Previously (see here) we mentioned that Rabbi Yehuda Bibas served as the Rabbi of the Island of Corfu (today, Greece) from 1831 to 1850. Rabbi Bibas' activity and vision was not limited to the Jews of Corfu. He traveled through Europe and North Africa visiting Turkey, the Balkans, Vienna, London, Germany, Hungary and Prague and many more Jewish communities.
The main message that he preached to all Jews was TESHUBA. He expanded the meaning of teshuba (literally: "return") from the conventional meaning of returning to God to the idea of a teshuba kelalit or political teshuba: the return of the Jews to the land of israel.
By living in the Diaspora he said:
"We are giving our back to God, as our rabbis explained: A Jew that lives outside Israel is like a Jew without a God. And why we are living in the exile, going from city to city to look for our livelihood? Didn't the Tora say that Israel is a land that HaShem constantly oversees? A land in which you will not eat bread in poverty? Isn't it a land that lacks nothing? Every time we eat we give thanks to God for the good land that He granted us"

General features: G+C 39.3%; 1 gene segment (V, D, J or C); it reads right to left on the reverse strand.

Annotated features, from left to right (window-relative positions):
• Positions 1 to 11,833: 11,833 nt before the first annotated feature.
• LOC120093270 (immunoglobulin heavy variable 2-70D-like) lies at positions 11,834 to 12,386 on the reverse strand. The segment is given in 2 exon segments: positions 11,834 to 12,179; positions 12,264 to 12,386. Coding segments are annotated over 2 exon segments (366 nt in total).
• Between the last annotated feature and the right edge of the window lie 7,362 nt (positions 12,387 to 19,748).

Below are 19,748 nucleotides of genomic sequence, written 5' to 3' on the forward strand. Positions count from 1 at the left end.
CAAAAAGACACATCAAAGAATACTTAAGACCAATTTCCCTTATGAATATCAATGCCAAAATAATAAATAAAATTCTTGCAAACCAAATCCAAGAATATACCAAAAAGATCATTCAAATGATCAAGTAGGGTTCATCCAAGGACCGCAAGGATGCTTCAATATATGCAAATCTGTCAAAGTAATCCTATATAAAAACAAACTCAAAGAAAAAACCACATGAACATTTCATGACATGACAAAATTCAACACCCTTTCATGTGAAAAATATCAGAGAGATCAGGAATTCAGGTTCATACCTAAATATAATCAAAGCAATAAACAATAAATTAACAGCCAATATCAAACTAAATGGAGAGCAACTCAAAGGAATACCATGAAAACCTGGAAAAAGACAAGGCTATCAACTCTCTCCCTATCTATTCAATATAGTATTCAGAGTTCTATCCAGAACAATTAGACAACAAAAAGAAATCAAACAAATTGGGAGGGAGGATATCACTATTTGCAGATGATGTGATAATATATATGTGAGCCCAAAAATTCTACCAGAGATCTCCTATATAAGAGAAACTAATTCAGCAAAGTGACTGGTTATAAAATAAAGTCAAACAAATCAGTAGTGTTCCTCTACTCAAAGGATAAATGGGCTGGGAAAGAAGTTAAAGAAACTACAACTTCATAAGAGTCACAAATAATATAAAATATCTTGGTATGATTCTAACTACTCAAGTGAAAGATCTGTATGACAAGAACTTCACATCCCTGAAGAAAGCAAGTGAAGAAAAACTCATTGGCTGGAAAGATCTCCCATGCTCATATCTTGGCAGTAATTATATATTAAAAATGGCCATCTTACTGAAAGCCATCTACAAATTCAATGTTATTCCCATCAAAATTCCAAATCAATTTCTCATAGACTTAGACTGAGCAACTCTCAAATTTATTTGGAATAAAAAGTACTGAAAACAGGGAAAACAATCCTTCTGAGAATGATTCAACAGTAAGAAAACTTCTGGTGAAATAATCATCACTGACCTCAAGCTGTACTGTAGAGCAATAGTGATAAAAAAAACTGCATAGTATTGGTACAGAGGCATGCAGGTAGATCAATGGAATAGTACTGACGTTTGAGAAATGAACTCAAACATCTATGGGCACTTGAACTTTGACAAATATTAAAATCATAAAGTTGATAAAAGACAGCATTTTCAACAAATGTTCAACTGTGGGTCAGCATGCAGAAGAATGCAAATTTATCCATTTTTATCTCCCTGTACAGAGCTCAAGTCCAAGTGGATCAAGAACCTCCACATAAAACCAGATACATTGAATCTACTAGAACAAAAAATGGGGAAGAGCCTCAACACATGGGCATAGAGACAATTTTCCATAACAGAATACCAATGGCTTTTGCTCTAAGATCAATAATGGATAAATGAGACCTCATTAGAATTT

Rabbi Bibas message of teshuba as active return to Zion made a powerful impact against the background of the Reform movement, very popular in those years. The reformers wished to introduce changes in the prayers, organs and music in Shabbat services, etc. but mainly they aimed to erase the memory of Zion, Jerusalem and Israel. The most important goal of the reform movement was to assert that Judaism is a religion without any national element. A Jew should have exclusive allegiance to Germany, for example, and not aspiring or praying to eventually going back to Israel.
"In conformity with these views, the Frankfort Rabbinical Conference of 1845 voted that all petitions for the return to the land of our fathers, and for the restoration of a Jewish state, and a Messiah that will take the Jews to Palestine, should be eliminated from the prayers books."
(To be continued...)
READ here "British Academic freedom?"by Chief Rabbi Sir Jonathan Sacks